The US government used the All Writs Act in a failed attempt to make Apple write software that would weaken its security to help unlock a seized iPhone. That case was vacated this month, after a dramatic public battle. But the government is still using the All Writs Act to corral tech companies, including Google. The American Civil Liberties Union just released an interactive map of 63 cases where either Apple or Google received All Writs Act orders to assist in unlocking phones. ACLU media strategist Josh Bell told Gizmodo that Google accounts for 10 per cent of these cases, which range from drug trafficking to the distribution of child pornography.
You can see them all by scrolling over the map:
"We carefully scrutinize subpoenas and court orders to make sure they meet both the letter and spirit of the law," a Google spokesman told the Wall Street Journal. "However, we've never received an All Writs Act order like the one Apple recently fought that demands we build new tools that actively compromise our products' security… We would strongly object to such an order."
Apple had a compelling case for why the All Writs Act was improperly used in San Bernardino, because All Writs cannot be used if it places an undue burden on a third party. The company argued that weakening the security of iOS devices was an undue burden in the San Bernardino shooter phone case. It appears Google is not taking issue because the search giant is not being asked to create software. The burden is lighter.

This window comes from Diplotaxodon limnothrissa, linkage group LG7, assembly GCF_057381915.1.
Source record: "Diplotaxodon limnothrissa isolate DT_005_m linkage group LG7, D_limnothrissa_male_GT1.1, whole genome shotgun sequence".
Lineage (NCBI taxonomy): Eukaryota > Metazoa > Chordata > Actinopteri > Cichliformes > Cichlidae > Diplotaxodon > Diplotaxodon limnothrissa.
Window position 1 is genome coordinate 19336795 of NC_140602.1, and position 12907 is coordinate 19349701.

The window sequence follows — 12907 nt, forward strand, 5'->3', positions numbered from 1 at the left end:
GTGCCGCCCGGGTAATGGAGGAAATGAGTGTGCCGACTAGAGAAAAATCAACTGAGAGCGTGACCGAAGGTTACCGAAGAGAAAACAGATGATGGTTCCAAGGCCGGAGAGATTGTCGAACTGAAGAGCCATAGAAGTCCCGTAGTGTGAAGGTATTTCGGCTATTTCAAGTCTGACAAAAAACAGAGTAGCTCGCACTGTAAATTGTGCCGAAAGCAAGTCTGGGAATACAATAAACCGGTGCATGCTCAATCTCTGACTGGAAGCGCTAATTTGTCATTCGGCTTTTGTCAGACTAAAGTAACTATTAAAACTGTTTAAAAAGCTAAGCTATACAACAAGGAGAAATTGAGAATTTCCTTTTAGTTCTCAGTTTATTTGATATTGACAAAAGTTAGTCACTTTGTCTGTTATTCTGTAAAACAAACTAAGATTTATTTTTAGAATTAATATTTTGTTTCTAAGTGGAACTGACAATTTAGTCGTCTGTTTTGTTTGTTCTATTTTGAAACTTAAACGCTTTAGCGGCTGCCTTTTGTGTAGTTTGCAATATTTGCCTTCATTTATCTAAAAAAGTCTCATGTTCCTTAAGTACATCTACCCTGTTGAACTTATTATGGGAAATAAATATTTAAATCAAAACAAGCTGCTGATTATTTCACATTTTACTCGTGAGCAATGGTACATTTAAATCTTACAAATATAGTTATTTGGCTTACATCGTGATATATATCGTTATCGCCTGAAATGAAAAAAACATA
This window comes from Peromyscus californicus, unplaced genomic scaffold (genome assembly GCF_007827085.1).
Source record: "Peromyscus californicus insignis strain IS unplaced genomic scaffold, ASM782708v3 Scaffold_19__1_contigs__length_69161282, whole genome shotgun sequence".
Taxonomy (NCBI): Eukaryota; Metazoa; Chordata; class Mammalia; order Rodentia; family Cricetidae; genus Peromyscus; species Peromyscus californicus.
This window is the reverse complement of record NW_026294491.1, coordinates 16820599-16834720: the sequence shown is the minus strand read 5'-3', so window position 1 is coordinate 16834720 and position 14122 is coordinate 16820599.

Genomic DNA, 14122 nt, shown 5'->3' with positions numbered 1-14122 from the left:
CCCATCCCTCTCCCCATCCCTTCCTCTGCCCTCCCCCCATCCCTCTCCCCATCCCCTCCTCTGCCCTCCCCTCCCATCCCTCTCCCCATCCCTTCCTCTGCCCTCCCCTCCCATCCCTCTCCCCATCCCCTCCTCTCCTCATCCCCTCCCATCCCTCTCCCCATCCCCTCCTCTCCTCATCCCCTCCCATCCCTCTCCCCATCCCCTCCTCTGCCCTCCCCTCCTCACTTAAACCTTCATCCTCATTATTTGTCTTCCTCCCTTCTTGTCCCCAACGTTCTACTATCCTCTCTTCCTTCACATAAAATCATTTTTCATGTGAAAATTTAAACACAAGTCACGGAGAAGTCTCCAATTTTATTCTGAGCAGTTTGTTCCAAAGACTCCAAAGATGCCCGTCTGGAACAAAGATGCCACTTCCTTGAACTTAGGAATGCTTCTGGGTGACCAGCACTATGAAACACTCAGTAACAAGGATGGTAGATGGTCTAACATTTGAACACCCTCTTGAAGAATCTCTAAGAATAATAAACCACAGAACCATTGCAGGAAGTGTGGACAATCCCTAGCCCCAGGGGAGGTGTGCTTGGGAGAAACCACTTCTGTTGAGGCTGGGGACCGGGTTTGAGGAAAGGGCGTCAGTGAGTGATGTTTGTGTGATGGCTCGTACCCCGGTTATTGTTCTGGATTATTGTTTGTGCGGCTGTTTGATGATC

Screenshot from one of the Google court cases
The All Writs Act was not intended to become a go-to statute for making tech companies comply to government demands. As the Apple case unfolded, the tendency of the feds to use the centuries-old law as a workaround in technology cases became apparent and correctly drew widespread scrutiny. In a separate New York drug-related case where the government is still attempting to compel Apple to help unlock a seized phone, Judge James Orenstein recently ruled that the government's current interpretation of the All Writs Act would "cast doubt on the AWA's constitutionality if adopted".
Google isn't putting up a fight, but that doesn't mean that the US government is using the All Writs Act correctly. Based on its statement and an amicus brief supporting Apple, however, Google will object if the government uses the All Writs Act to force it into weakening its own security. And that may happen. While it appears Google is able to reset the passcode on some Android devices, the company is adopting end-to-end encryption and stronger security measures on its newer devices. This could be the prelude to another battle.
Image: Alex Cranz